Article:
For 2013, you can make a gift of up to $14,000 to any person without having to use any of your lifetime gift tax exemption. If you exceed this amount to any one individual in 2013, the excess may be considered a taxable gift, and you will have to file IRS forms. However, whether your estate will owe any taxes at your death depends on many factors, including the total amount of taxable gifts made during your lifetime and the amount of your taxable estate. For example, if your taxable gifts totaled $2.0 million and were made in 2011, your estate should not incur federal estate taxes if you died in 2013 assuming that your taxable estate did not exceed $3.25 million (or potentially up to $8.5 million if your spouse died before you and your estate is eligible to utilize the unused portion of your spouse's estate tax exemption).
Generally, you can assume that most gifts are counted against your lifetime gift tax exemption; however, the following types of gifts are not counted against your exemption amount:
- Gifts to an individual that do not exceed the annual exclusion amount per individual ($14,000 for 2013)
- Tuition or medical expenses you pay directly to the provider for the benefit of someone else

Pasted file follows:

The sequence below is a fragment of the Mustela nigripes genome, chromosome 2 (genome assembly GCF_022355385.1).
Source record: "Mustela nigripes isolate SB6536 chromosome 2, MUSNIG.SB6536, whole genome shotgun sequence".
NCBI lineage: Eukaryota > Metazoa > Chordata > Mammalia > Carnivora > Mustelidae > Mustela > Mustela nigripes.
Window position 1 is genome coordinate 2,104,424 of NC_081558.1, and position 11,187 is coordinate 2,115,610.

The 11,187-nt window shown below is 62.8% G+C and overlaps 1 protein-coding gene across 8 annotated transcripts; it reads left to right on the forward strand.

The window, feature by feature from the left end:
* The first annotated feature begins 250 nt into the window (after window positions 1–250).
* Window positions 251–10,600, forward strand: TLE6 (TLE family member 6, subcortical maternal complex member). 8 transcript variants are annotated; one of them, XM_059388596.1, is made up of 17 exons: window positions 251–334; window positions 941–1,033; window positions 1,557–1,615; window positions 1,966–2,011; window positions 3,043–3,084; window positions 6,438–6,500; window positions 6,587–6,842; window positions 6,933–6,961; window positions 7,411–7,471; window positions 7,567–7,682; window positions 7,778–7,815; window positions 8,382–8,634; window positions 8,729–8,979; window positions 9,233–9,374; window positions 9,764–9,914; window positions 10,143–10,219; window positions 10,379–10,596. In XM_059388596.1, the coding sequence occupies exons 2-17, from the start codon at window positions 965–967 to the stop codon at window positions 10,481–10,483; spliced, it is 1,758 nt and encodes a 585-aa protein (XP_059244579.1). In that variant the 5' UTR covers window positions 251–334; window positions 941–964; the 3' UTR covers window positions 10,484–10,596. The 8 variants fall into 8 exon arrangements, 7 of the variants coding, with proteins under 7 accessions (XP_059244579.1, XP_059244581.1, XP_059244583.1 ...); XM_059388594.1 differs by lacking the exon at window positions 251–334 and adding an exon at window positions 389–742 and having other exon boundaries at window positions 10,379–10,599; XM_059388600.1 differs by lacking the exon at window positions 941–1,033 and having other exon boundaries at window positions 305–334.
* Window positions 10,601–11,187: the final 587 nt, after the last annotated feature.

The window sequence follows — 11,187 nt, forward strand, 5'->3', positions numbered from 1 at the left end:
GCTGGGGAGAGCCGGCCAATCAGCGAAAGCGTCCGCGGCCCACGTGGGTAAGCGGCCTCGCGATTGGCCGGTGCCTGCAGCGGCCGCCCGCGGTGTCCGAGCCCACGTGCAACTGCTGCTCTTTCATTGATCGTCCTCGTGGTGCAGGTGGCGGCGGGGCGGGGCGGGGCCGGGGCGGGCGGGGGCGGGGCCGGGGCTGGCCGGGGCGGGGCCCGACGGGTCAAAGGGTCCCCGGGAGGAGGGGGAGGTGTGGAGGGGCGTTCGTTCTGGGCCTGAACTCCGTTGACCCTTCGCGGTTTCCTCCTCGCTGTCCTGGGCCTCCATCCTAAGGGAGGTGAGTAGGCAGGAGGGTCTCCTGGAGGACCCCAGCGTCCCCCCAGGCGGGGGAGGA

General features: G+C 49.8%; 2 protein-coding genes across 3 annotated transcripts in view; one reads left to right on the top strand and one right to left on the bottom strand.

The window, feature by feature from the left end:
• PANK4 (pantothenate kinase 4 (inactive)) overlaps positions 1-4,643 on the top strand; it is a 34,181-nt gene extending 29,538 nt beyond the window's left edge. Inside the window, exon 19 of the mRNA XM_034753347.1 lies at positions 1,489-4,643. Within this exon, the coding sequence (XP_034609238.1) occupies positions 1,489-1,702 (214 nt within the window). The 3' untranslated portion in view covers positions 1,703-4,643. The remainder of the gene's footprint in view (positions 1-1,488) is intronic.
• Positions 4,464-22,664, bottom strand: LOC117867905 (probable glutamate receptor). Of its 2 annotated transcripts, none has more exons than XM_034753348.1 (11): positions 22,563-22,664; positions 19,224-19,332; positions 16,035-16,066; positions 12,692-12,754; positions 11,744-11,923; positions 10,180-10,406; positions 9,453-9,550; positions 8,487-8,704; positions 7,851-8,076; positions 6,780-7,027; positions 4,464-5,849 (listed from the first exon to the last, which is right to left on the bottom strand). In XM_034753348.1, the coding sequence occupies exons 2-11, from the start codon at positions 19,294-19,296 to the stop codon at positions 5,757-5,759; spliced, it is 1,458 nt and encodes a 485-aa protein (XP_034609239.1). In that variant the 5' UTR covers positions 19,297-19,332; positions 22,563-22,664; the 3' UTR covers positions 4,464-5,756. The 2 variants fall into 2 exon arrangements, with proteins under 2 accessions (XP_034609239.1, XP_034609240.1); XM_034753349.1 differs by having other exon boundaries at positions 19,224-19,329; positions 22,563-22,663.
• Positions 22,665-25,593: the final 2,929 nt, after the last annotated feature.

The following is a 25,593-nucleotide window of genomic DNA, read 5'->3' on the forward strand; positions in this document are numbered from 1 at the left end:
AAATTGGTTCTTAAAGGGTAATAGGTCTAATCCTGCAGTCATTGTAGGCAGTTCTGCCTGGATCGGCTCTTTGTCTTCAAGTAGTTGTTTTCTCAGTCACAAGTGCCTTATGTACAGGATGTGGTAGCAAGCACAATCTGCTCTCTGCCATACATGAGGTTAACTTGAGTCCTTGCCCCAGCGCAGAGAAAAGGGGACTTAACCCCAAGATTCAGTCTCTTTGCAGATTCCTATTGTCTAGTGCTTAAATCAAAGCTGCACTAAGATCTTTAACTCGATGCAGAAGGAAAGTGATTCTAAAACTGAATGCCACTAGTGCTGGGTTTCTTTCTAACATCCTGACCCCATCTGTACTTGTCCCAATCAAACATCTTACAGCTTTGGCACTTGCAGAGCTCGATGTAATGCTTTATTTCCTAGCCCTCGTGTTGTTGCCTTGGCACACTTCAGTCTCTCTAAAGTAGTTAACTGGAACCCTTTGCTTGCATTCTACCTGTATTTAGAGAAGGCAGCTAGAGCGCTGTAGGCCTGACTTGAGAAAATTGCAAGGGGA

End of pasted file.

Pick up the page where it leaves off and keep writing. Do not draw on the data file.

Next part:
- Gifts to your spouse, assuming spouse is a U.S. citizen
- Gifts to a political organization for its use
- Gifts to qualified charities
For gifts that do not fit into these categories, the amounts will be counted against your lifetime exemption amount and any excess gift will be taxed at the then-current rate, currently 40%. You will be responsible for paying the gift tax, unless you have made special arrangements with the person receiving the gift to pay the tax instead.
Please be aware that certain states also apply state gift taxes. Before making any sizable gifts during your lifetime, make sure to consider how these gifts might affect your estate and any possible federal or state tax ramifications. Be sure to consult an estate planning attorney who practices in your state of legal residence.